It is critical that all supplies be available. Problems are more likely to occur if students have to wait while you look for missing supplies. Prior to the activity, mentally picture each step of the activity, make a list of necessary materials, place the materials in appropriate containers, then check the materials against your list, twice.
Discuss the objective and procedure of the activity. If possible, take students outdoors to the work before the activity. This allows them to develop a better mental picture of how they will conduct the activity.
Just In Case…
Have an alternate plan for a fun indoor classroom activity, just in case the weather is bad!
Tip 4: Materials
Many experiments call for water.
If you don’t have a sink in your classroom, you can supply water in a beverage dispenser with a push-button spout. This kind of container keeps water handy and helps; minimize spills. Place the container on the edge of the supply table and put a small plastic wastebasket on the floor under the spigot to catch overflows.
If an experiment involves cooling and you do not have access to a refrigerator, you can use an ice chest holding a few sacks of ice or ice packs.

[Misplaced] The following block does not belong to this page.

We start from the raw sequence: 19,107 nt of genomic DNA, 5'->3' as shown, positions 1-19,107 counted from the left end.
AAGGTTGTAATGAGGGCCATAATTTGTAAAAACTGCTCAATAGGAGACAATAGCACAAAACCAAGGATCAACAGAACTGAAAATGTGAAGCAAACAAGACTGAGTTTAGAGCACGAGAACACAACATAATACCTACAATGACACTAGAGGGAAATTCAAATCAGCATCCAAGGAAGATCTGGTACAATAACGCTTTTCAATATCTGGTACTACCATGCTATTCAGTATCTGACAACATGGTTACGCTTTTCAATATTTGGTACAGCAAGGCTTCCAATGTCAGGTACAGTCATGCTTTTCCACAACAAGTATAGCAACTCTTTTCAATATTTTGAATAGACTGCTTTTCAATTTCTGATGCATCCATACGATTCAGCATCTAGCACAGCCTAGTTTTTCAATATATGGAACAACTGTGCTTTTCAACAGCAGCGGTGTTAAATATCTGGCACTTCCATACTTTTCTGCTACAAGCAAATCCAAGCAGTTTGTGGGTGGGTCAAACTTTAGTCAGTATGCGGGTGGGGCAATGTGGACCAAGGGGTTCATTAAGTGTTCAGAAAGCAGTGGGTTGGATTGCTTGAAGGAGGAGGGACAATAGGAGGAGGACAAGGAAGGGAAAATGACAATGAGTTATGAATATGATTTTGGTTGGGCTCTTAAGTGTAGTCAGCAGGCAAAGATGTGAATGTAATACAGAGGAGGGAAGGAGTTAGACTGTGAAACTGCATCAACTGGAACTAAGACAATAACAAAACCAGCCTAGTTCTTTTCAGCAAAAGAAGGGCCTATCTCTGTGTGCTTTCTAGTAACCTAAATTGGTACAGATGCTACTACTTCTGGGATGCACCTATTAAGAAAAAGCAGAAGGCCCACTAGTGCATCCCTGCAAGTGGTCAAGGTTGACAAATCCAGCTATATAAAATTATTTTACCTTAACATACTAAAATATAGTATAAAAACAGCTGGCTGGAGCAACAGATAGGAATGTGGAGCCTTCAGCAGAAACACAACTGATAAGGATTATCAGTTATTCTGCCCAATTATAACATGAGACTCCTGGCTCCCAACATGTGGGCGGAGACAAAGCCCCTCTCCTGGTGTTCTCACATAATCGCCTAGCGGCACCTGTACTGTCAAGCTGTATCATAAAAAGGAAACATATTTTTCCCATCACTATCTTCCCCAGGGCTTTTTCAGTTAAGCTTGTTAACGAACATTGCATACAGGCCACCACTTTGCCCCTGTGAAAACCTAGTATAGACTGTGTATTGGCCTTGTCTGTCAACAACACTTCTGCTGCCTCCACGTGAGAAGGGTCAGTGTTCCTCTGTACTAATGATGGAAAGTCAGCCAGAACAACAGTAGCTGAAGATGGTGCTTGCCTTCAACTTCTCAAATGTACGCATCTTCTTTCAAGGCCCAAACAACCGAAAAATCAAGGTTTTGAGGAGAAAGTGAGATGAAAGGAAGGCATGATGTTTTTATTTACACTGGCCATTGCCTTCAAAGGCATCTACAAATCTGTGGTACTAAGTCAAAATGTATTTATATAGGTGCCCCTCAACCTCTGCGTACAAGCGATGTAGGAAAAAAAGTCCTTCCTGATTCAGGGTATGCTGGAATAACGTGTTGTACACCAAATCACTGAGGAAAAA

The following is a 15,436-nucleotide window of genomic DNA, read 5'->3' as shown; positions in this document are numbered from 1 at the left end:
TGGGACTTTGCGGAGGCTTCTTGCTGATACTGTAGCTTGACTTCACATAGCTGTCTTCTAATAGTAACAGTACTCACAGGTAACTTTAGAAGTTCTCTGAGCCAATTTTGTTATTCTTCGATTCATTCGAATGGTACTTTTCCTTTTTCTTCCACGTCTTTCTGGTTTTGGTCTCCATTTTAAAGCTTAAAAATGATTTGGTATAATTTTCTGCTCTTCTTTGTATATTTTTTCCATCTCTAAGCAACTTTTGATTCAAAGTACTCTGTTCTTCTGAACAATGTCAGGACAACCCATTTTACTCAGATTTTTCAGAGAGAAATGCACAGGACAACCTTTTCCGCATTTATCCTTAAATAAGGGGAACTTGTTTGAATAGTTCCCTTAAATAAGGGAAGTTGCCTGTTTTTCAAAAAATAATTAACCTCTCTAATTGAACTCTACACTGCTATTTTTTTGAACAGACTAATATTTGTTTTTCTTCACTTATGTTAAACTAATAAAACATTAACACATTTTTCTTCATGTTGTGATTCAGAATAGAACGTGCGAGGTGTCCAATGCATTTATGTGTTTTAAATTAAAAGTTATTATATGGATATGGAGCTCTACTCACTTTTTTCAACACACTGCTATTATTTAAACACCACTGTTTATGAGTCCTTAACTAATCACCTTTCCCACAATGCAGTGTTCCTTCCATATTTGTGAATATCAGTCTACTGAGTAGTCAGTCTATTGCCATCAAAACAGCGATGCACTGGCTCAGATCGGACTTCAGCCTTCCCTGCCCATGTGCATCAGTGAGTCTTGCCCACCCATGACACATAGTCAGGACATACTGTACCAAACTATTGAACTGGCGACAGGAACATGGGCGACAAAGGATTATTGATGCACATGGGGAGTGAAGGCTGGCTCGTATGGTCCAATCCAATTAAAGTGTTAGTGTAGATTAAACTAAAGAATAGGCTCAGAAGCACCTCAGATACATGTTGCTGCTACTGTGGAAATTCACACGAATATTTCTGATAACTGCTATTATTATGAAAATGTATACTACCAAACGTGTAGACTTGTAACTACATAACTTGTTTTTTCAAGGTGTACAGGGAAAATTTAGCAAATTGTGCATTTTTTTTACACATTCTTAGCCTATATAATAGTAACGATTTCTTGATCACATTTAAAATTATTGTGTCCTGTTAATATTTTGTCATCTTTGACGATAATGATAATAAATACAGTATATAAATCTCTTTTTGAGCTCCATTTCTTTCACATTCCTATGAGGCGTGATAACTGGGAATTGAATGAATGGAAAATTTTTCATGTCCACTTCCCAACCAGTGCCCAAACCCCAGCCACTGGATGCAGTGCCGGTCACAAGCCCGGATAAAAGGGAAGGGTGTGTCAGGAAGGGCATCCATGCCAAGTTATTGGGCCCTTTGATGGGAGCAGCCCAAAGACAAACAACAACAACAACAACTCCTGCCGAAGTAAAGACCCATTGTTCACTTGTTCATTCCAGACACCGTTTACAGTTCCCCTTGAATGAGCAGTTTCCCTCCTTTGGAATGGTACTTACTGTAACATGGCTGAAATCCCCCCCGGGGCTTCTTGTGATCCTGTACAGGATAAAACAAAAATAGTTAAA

To save time, you can precut some of the materials (except string, see below), either to the exact size needed or to a slightly larger size if measuring is going to be part of the activity.
Do not cut string in advance because cut string generally gets twisted and is difficult to separate. Have the students measure and cut the needed lengths of string.
For a class of younger students (or if you have a only a short time to complete the experiment), prepare boxes containing all t he needed materials to complete one experiment for each student or group of students. Most materials will fit in just a shoe box. If you have many classes that will be doing the same experiment, you may wish to check the boxes in and out.
You may also want to keep labeled shoe boxes filled with basic supplies that are used in many experiments, such as scissors, tape, markers, and so forth.
Tip 5: Safety Tips
Without the approval of an adult supervisor, students should never skip or add procedural steps to the experiments.
Give students cautions and instructions on how to carry and use any sharp objects.